ANGEL

Things We Do For Love

Angelthumb

(Angel world premiered at the 25th BFI London Gay and Lesbian Film Festival and just screened at Outfest 2011. Go here for information related to the Outfest screening. It will also be screening at the New York International Latino Film Festival in August.)

In a home video made for his family in Ecuador, Angel, a towering, black Achilles with an impressive pair of womanly tits and enhanced cheekbones, points out the Moulin Rouge and the money-transfer shop next to it. “We send the money from that agency over there, the little money you make working here.” There’s a charge of emotion in his words, and as he tries to assure his family that he’s just showing them one of Paris’ tourist attractions, his voice breaks into a jarring falsetto and he smiles a little child-like smile. His sister Blasina breaks in, sending kisses, but Angel interrupts: “No kisses for anyone—nobody sends me kisses. Goodbye, cut!” So begins Angel, Sebastiano D’Ayala Valva’s profile of this literally larger-than-life, complex and fearlessly exposed former boxer turned prostitute.

The crackling subtext in the opening scene catapults us into Angel’s life. D’Ayala Valva juxtaposes an old photo of Angel, his stunning physique poured into a military outfit, with footage of him going out to work the streets as “Mujeron” (“Big Woman”), his uber-fierce drag persona, turning into a kind of mythological sexual being under the streetlights (Mujeron was one of the four Paris trannie hookers in d’Ayala Valva’s previous doc Transvestites Also Cry). He confides that he has a “husband” to support, and that husband is his mother.

Angel has just gotten his French residence permit, and is able to return to Ecuador to visit his family after four years. In a dirt-poor barrio of Guayaquil, his homecoming is the polar opposite of the familiar gay story where family members sit together uncomfortably and things are left unsaid. He thrusts his tits out like a status symbol, and proudly shows off oversize photos of his gay life in Paris. His family is surprisingly unfazed, and his sister Pricela overflows with genuine, unconditional love: “Even if he’s a drug addict, a thief or a faggot, my brother is my brother!” Angel’s brother Victor Hugo’s reaction is even more interesting: “He’s like a mother; a model mother. Angel cares about us all. If he wasn’t gay, he wouldn’t care so much.”

Their actual mother isn’t quite as cuddly: she reveals that she relies on Angel as her only source of support, but her gratitude feels prickly, and she makes it clear that, unlike her other children, he has no kids of his own, so she expects him to send her more. When she refers to him as a “maricon” (Spanish for “faggot”) it isn’t clear if it’s just the local parlance or a certain level of disdain.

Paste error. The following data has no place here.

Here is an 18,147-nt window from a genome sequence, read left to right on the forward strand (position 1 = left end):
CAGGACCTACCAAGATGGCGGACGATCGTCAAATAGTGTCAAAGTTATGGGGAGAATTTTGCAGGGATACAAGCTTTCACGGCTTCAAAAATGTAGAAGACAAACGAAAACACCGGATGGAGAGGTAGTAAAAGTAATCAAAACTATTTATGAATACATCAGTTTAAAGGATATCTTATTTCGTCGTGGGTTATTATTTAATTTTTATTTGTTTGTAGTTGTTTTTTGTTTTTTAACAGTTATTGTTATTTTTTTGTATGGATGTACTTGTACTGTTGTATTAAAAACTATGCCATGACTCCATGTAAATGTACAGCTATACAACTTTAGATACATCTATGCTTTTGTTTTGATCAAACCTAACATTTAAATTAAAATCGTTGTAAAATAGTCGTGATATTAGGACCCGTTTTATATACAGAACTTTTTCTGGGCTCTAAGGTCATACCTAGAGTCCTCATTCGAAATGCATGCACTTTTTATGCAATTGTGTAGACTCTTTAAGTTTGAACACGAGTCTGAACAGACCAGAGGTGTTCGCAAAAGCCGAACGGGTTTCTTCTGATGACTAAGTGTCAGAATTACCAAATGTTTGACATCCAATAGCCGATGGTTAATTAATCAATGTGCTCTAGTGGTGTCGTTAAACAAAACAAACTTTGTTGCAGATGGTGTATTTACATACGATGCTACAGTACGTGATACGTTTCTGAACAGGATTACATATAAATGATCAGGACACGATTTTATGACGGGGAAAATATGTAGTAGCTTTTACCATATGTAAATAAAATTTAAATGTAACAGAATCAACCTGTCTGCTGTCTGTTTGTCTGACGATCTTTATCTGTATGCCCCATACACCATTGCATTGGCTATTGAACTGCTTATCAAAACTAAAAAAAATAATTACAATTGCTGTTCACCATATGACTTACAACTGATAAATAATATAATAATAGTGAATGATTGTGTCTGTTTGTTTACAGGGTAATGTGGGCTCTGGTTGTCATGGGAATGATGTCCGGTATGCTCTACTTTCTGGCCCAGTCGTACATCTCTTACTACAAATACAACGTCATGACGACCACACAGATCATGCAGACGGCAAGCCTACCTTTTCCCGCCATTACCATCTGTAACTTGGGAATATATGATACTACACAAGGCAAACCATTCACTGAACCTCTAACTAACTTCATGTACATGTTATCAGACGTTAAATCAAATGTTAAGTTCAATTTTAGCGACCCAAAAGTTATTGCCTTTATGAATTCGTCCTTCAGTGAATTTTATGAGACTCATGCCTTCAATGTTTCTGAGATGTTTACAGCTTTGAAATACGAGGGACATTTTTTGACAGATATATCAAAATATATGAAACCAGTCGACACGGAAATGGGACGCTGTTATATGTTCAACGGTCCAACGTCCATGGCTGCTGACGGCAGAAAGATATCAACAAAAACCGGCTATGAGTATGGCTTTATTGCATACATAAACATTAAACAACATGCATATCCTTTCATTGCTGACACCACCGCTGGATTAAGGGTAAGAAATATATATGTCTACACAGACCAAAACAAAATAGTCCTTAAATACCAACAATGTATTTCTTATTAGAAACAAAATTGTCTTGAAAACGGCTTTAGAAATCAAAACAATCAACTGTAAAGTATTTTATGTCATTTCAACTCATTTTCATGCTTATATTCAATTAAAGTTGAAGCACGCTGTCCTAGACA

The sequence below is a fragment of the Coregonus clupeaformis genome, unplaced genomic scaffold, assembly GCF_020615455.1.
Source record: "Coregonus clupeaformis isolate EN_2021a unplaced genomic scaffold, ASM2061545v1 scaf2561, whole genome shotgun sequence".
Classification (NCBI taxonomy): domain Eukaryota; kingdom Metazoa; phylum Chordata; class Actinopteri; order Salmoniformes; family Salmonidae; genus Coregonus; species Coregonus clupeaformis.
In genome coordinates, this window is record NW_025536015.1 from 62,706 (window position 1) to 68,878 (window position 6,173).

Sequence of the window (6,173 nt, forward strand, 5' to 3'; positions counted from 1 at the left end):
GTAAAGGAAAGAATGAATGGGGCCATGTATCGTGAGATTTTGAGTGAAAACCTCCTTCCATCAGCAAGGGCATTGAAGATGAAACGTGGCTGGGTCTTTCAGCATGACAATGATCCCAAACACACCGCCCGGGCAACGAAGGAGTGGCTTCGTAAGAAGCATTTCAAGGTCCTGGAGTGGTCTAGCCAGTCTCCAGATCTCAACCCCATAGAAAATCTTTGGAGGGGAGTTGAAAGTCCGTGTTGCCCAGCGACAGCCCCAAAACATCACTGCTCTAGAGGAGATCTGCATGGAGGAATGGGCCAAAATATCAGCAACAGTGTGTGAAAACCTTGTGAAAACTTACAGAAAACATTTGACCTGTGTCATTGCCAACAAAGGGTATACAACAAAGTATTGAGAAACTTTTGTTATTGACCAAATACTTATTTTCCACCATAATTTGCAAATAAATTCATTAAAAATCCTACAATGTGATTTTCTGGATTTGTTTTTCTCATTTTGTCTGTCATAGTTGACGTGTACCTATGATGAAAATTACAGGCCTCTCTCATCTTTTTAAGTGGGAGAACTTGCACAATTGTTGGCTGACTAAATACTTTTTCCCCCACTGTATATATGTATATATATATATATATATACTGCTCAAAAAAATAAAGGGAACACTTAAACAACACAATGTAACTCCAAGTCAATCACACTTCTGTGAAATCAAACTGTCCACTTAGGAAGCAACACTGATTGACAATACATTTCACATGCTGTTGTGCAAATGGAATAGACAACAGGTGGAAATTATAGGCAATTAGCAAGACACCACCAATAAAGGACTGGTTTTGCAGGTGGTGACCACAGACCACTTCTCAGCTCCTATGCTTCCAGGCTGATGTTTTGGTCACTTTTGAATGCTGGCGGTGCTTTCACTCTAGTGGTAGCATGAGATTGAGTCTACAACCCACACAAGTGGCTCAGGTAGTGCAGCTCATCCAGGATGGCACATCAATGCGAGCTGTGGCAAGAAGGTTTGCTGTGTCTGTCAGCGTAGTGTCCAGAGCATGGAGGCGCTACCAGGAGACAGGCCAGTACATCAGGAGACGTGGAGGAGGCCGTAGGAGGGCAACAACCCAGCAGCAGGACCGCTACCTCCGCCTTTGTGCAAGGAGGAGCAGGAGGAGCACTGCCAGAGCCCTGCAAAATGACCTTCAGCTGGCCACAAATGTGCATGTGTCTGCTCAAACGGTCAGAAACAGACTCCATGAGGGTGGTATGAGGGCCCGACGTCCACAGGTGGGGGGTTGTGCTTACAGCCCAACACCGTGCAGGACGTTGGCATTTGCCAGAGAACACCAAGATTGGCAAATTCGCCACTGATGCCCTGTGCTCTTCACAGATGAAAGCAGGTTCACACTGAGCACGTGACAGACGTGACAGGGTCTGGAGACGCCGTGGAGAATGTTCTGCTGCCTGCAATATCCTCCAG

Out on the street, Angel is eager to claim his space, giving a rude tongue-lashing to some trash-talking children, and comparing tits with an old friend, who earnestly (and hilariously) assures him “some people change when they leave and make money—you haven’t changed a bit!”

D’Ayala Valva shows the strange effects of the flow of money from migrant workers back to Ecuador—on the one hand dirt roads getting paved, on the other hand a kind of ugly materialism among people sponging off their relatives working abroad. And a pragmatic acceptance of prostitution and homosexuality, as a means of survival. Even back at the boxing gym where Angel used to compete, nobody bats an eye at his new appearance.

Early on Angel talks about being ambitious, not to become rich himself, but to better his family. The tits he wears so proudly seem to be a symbol of that ambition. But as the film progresses you sense that he might in fact be buying his family’s love and respect with the money he gets for selling his body, as foreshadowed in the opening scene. It could be considered a case of what’s been called “family pimping.”

Angel builds to a devastating finale, with a series of harsh body blows to Angel’s trust in his family, revealing further, fascinating layers to his psychology and the family ties that bind him. D’Ayala Valva has created a film of great scope, with overlapping insights into the sociological effects of the migrant worker phenomenon and the evolving role of gays within families and in Ecuadorian society—and more than that, a thoughtful and sensitive study of a striking character, driven to a life of extremes.

—Paul Sbrizzi

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